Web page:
- George A. Romero's Day of the Dead (1985) received one and a half stars in part because much of the movie consists of "unpleasant, violent, insane" or ridiculously noble characters shouting at each other. And while he doesn't utter the eight words out right, he does imply it by noting that, in Romero's previous movies, "we cared about the characters."
- Ebert sums this trope up in a review for another movie: "The Adventures of Ford Fairlane is a movie about a hero I didn't like, chasing villains I didn't hate, in a plot I didn't understand."
- In his negative review for The Usual Suspects, Ebert notes that "To the degree that I do understand, I don't care."
- For Erin Brockovich, he said that the film "lacks focus and energy, the character development is facile and thin."
- Todd in the Shadows had such an opinion of Bloodhounds of Broadway, summing it up in one word: "POINTLESS". His reason is that it's a compilation movie without any unifying story; the only common thread between the multiple plotlines is that the characters all eat at the same restaurant, and the film switches from story to story so abruptly that there's no reason to get invested in any of them.
- The Nostalgia Critic:
- His harshest criticism about The Avengers (1998) evokes this, because he finds it next to impossible to care about the characters or what happens to them since the characters in the movie don't seem to care either:
If you havent figured it out yet, this whole entire movie is based on one friggin' joke: Theyre polite. They perform incredibly dangerous stunts and react with a calm, friendly retort. Thats it! Thats where all the humor in this movie comes from. Now, lets take out the fact that this is all based on one jokeand a particularly weak one at thatand ask one question: If nobody in this movie becomes passionate or excited about what theyre doing, why should we? Why should we care if they make it out of a situation when clearly they have as much energy and drive as Victorian senior citizen porn? Do they ever become interested in anything? Nope! They just talk politely about it throughout the entire movie.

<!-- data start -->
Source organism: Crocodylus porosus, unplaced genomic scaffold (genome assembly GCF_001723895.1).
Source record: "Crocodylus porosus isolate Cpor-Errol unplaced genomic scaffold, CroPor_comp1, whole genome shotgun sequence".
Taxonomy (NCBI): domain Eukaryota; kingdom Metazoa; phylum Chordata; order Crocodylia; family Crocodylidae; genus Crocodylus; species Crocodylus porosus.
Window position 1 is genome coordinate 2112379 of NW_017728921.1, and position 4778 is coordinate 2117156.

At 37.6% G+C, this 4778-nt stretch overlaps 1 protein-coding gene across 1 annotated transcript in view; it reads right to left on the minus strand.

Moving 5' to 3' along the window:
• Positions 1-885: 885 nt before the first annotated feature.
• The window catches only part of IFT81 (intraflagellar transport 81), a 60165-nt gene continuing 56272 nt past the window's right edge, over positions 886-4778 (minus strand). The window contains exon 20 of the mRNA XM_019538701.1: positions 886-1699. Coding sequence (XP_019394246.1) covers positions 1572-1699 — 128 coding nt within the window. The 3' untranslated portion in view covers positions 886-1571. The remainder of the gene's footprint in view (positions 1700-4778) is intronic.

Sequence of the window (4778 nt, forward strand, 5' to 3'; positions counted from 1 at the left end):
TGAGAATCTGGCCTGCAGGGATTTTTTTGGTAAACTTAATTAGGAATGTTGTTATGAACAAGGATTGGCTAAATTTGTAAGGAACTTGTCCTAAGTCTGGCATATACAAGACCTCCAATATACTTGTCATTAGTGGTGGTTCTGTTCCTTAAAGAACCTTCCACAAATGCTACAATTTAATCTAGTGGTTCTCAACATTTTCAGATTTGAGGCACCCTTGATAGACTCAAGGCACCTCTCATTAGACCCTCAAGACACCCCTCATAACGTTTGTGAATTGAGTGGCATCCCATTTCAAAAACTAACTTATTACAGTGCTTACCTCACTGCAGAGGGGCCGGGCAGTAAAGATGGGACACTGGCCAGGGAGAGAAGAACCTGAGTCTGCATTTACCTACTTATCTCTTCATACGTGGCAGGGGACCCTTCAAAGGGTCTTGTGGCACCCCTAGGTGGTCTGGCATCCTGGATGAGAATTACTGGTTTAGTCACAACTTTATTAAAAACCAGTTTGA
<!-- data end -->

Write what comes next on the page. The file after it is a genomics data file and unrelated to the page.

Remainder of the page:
- As does his harshest criticism about Alaska, where he doesn't care at all about any of the characters save for immensely hating Sean:
Worst of all, its the lack of any interesting interaction that really sinks it. Maybe if it was just about a family in Alaska dealing with the loss of their mother while traveling in the mountains, that would have been fine. That actually would have been interesting if it was done right. But they make no attempts to have these people talk to each other like theyre family at all. The brother and sister almost never speak, the mean-spirited boy is just way too rotten, the father is forgettably bland, and they never take the time to show how what theyre going through is affecting them. Its just set up for standard boring action scenes. Yeah, Alaska looks nice, but its not worth sitting through this rotten story to see it.
- For The Last Airbender, they note that the movie is nothing but exposition and gives the audience no reason to care about the characters themselves: